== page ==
Bosnia and Herzegovina has long been a proponent of hydropower, but with no state regulation or financial incentives to encourage other renewable energy sources, the potential of solar and wind power is being overlooked.
Once upon a time, back in the days when the former Yugoslavia invested in hydropower, the then Republic of Bosnia and Herzegovina was seen as a frontrunner in regenerative energy production.
That system of old still provides half the population of the country with electricity. But when it comes to other kinds of renewables, the one-time innovator has ground to a halt, wasting its potential.
Energy expert Vjeran Piršić from Eko Kvarner, a Croatian non-government organization, says the complex political situation is to blame for the country’s continued reliance on hydropower. "It took two years to form a government after the last elections in Bosnia and Herzegovina, which makes it hard to focus on expanding the network of renewable energy sources,” he says.
Piršić believes one of the greatest problems is that Bosnia and Herzegovina is comprised of two constituent republics, each with its own parliament and significant political autonomy on issues such as energy.
As things stand, many of the country’s 4.6 million inhabitants rely on energy generated by fossil fuels. Almost half the nation’s electricity comes from environmentally harmful coal power stations, while most of the rest is generated via hydropower.
Producing so much energy from water may sound promising, but as experts are quick to point out, that is not necessarily the case.
Harvesting the wind and sun
“Hydropower has serious negative effects on the environment and therefore should not be described as a renewable energy source,” says Zoran Mateljak of the World Wildlife Fund (WWF) in Bosnia. Large-scale hydro projects jeopardize crucial peatland that stores carbon, thereby helping to mitigate climate change.
"If peatlands are destroyed,” Mateljak explains, “Bosnia and Herzegovina’s CO2 emissions will increase exponentially.” He is a proponent of greater use of solar and wind power.
Zvornik Lake hydropower station in Bosnia and Herzegovina provides electricity to the country’s 4.3 million-strong population
As Piršić is quick to point out, the technology is available, especially in the south of the country where sunshine is aplenty. He believes the fastest way for Bosnia to tap into solar power is via Croatia, where companies are already investing in photovoltaic plants on the Mediterranean close to the border with Bosnia and Herzegovina.
"All those companies would have to do is hop across the border,” Piršić says. Although that might prove complex. “Large areas of land cannot be used because they are still strewn with landmines, and removing them costs a lot of money,” he says.
Progress lags behind
So far the only solar power stations in operation in Bosnia and Herzegovina are small. According to a 2009 government report to the UN climate secretariat, they covered a total area of between just 4,000 and 6,000 square meters.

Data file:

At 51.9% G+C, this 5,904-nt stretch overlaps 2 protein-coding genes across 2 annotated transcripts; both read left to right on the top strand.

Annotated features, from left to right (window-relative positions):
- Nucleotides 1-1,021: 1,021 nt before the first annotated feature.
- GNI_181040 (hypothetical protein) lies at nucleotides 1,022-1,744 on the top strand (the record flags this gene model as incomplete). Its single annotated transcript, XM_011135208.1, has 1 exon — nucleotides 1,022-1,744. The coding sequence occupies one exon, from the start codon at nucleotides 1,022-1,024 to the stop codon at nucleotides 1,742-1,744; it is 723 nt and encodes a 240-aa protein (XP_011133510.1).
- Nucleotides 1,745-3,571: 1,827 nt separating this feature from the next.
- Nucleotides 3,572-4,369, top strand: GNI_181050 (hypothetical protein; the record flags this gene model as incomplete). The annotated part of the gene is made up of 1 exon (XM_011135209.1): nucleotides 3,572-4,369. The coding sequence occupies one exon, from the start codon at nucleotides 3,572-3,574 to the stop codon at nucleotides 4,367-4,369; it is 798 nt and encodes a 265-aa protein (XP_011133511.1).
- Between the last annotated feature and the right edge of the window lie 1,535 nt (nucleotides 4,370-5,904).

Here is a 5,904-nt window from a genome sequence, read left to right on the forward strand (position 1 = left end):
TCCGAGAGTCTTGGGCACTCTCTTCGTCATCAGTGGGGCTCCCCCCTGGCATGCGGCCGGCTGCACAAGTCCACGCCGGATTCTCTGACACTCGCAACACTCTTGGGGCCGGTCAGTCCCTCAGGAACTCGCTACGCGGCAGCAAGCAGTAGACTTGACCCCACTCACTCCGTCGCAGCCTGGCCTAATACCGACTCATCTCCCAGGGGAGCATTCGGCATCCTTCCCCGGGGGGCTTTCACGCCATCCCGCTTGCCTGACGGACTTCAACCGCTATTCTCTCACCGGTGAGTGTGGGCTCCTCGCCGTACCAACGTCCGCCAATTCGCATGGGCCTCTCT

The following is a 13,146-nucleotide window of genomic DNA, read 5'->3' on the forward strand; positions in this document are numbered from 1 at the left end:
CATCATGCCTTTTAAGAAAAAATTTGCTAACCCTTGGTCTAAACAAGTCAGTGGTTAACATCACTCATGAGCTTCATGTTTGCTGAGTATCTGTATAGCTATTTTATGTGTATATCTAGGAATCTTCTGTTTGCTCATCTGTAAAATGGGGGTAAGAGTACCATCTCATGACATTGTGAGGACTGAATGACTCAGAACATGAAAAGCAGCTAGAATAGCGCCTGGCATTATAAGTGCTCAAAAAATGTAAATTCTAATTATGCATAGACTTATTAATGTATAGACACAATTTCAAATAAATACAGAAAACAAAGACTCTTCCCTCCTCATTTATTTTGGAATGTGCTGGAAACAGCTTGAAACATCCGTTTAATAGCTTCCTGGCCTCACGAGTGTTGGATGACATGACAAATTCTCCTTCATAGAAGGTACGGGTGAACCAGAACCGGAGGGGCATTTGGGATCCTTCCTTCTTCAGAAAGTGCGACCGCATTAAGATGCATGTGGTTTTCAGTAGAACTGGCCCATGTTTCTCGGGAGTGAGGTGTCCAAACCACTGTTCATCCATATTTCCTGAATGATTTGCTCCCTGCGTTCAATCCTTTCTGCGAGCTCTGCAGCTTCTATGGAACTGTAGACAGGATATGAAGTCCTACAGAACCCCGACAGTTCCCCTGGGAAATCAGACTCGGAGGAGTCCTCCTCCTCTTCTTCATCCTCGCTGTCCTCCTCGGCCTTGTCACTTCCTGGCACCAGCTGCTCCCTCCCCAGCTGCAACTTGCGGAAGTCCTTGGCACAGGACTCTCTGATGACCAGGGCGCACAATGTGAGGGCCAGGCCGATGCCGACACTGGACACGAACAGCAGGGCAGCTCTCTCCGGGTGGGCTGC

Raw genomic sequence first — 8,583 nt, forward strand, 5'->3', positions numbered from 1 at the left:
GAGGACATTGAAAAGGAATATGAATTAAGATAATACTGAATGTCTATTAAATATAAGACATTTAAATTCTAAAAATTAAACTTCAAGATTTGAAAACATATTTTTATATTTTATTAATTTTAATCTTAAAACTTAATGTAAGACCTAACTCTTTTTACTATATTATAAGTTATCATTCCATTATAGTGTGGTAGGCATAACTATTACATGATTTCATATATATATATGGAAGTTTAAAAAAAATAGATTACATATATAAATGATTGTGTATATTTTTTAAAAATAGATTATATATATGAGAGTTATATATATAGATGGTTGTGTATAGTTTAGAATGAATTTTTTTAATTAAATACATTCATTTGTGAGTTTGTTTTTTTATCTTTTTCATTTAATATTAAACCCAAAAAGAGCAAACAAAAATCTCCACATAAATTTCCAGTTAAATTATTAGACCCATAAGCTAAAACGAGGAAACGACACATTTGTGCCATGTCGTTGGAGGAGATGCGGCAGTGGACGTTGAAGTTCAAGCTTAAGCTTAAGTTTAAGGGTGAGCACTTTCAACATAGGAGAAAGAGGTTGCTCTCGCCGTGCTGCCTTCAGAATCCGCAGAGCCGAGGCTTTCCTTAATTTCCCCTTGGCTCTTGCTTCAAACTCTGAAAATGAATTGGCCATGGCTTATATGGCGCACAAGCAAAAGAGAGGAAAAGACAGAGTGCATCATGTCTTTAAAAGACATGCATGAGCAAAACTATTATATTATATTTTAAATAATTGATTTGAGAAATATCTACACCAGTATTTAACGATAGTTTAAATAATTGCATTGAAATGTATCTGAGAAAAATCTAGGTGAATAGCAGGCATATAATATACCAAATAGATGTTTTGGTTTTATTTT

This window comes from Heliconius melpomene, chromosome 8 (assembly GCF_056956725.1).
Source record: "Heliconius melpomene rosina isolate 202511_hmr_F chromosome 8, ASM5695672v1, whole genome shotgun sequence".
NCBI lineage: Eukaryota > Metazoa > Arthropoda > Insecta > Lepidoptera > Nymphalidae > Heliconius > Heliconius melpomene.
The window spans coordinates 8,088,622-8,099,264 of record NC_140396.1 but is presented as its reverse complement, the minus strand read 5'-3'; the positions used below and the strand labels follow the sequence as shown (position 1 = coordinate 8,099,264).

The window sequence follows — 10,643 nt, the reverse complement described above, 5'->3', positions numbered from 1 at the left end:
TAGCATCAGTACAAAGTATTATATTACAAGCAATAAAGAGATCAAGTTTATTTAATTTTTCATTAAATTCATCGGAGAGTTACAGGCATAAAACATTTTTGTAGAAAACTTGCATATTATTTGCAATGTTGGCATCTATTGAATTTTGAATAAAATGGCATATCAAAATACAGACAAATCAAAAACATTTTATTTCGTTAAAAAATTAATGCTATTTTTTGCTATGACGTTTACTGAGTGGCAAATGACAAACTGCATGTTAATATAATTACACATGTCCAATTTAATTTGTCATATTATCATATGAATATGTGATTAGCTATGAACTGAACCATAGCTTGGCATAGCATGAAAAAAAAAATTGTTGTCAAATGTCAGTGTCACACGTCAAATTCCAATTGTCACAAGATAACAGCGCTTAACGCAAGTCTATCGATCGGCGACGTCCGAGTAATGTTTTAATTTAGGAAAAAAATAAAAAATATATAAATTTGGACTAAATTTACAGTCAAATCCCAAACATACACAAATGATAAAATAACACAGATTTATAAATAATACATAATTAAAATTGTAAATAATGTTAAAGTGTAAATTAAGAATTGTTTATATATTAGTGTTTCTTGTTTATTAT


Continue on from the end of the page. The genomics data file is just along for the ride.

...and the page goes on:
The document said that if the area would be increased ten-fold to 50,000 square meters by 2020, the plants would be generating an annual total of 33 kilowatt hours of electricity – enough to supply 10,000 homes in central Europe for a whole year.
Compared to this Italian solar power plant, those in Bosnia-Herzegovina are small - though the potential for more is huge
But three years after the publication of the report, Bosnia-Herzegovina is still a long way off meeting its target. And taking stock of where the country stands is difficult. Only the energy ministry in the Federation of Bosnia has a database of current projects, and even that is incomplete.
It lists three finished solar power stations with an installed capacity of 0.16 megawatts. A further 86 incomplete and planned solar projects are supposed to eventually be generating ten times that amount.
The database also lists the constituent republic’s first wind power project: Moštre 1. Although it is finished, it is not yet connected to the grid. A total of 23 other wind power plants are planned.
Besides the difficult political conditions, money also plays a hand in the slow building of a renewables network. In order to change the situation, last year both constituent republics passed laws on buyback prices for renewable energy sources.
They are sorely needed if Bosnia and Herzegovina is to reach its target of wind parks with an installed capacity of up to 900 megawatts by 2015.
In a current study by the Energy Charter Secretariat, which is charged with implementing Bosnia-Herzegovina’s energy charter, experts say the target is unrealistic. They estimate an installed capacity of between 400 and 600 megawatts is more likely. By comparison, the Californian Alta Wind Energy Center in the U.S. has an installed capacity of 1,320 megawatts.
But Bosnia and Herzegovina is not California. It is a country with three main energy companies, which Mateljak believes are too closely tied to politics. “With each change of government, management in the energy companies changes too,” the WWF hydropower expert says.
As long as that is the case, and as long as giant hydro projects make a quicker buck than decentralized renewables, the potential of solar and wind power will remain unharvested.